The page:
However, the center's staff also points to a study that showed while murders of abducted children are rare, about 100 incidents happen in the U.S. annually, and 76.2 percent of the abducted children who are killed are dead within three hours of being taken.

A recent study often referred to by the center also shows that children are 3.5 times more likely to be abducted by a family member than by a non-family member.

In recent months, the focus of the investigation into Haleigh's disappearance has shifted from a possible stranger abduction to questioning people related to or acquainted with Haleigh. Investigators have said the girl's biological parents are not suspects.

Some of those closest to Haleigh's case have had widely publicized legal issues in recent months.

Ronald Cummings was in and out of jail during the summer on an unrelated charge of burglary with assault or battery after a fight involving his ex-wife's relatives. Croslin's brother and mother were arrested last month in cases the Sheriff's Office also said were not related to Haleigh's disappearance. Tommy Croslin is accused of taking a former neighbor's gun, while Lisa Croslin is accused of forging a check that belonged to the same neighbor.

"We can't get wrapped up in the drama surrounding these families -- we try to keep our investigators from getting involved in these unrelated incidents," Greenwood said. Instead, investigators have begun taking a second look at everything in the case -- double-checking to make certain nothing has been overlooked.

"We are still getting a few tips, but not many," Greenwood said. "The main thing we are getting as far as tips now are people's opinions, and there is not really much you can do with someone's opinions."

Greenwood said he also is getting what investigators refer to as psychic tips, tips that may begin with the phrase "I had a dream that Haleigh is ..." and then give a location.

For Clay County officers, their work has turned to solving Somer's death. Investigators in Putnam County still don't know how the case of Haleigh's disappearance will turn out.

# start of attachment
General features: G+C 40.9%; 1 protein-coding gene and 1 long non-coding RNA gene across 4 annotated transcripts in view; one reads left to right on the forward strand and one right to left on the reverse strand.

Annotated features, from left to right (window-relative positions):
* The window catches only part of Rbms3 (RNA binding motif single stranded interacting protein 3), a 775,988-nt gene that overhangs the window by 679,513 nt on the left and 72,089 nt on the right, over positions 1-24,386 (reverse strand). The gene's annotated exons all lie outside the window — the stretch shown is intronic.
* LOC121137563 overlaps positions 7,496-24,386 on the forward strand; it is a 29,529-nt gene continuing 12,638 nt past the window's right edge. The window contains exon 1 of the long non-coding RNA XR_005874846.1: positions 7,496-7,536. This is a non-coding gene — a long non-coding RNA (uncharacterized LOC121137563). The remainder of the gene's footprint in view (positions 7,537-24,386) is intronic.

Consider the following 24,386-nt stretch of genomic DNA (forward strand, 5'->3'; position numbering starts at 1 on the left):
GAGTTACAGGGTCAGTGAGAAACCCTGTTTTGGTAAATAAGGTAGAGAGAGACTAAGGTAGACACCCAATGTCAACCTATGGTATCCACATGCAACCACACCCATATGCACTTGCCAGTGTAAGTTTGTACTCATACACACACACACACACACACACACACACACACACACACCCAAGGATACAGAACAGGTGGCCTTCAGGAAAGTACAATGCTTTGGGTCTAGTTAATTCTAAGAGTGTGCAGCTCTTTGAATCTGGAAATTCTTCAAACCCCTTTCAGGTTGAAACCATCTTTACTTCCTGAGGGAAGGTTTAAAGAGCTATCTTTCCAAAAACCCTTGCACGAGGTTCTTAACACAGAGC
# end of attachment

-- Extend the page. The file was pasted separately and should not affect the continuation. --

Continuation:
"They know they're working the death of the little girl," Greenwood said. "We know we have a crime one way or another. But we don't know if it is a homicide or a kidnapping/abduction. Once a body is obtained, they can start working on making a case to who killed Somer. We don't have that."

Greenwood said investigators still believe what they believed the day Haleigh was reported missing.

"There are people out there -- at least one person out there -- who knows what has happened to her," Greenwood said. "Now it's a matter of someone slipping up -- or wanting to say what happened -- that will help solve this case."

The Sheriff's Office has a new e-mail address for people to forward tips to at haleigh@putnamsheriff.org, Greenwood said. The address will help investigators consolidate tips, which sometimes end up being forwarded to a variety of people at the agency, including Greenwood. Callers still can phone 1-888-277-8477.

http://www.gainesville.com/article/20091022/ARTICLES/910229903/-1/MAGAZINE?Title=Officials-searched-a-landfill-looking-for-Haleigh-too

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Prayers for our little HaLeigh Cummings, wherever she may be!!

Nine-tenths of wisdom is appreciation. Go find somebody’s hand and squeeze it, while there’s time.
-- Dale Dauten--

Thank you RAINE for all you ARE!! I will ALWAYS hold you in my Heart!!
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Normal Re: Officials searched a landfill looking for Haleigh, too

Post by Wrapitup on Fri Oct 23, 2009 1:19 am

Can PCSO say they are CYA'ing??? They have messed up the Haleigh case so badly.

Cobra said the trash at the trailer was not picked up for 5 days. Don't know what to believe or think anymore, but I will say this..I think PCSO look like idiots. MOO!

_________________
Prayers for our little HaLeigh Cummings, wherever she may be!!

Nine-tenths of wisdom is appreciation. Go find somebody’s hand and squeeze it, while there’s time.
-- Dale Dauten--

Thank you RAINE for all you ARE!! I will ALWAYS hold you in my Heart!!
Wrapitup
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Join date : 2009-05-28

https://victimsheartland.forumotion.com/forum.htm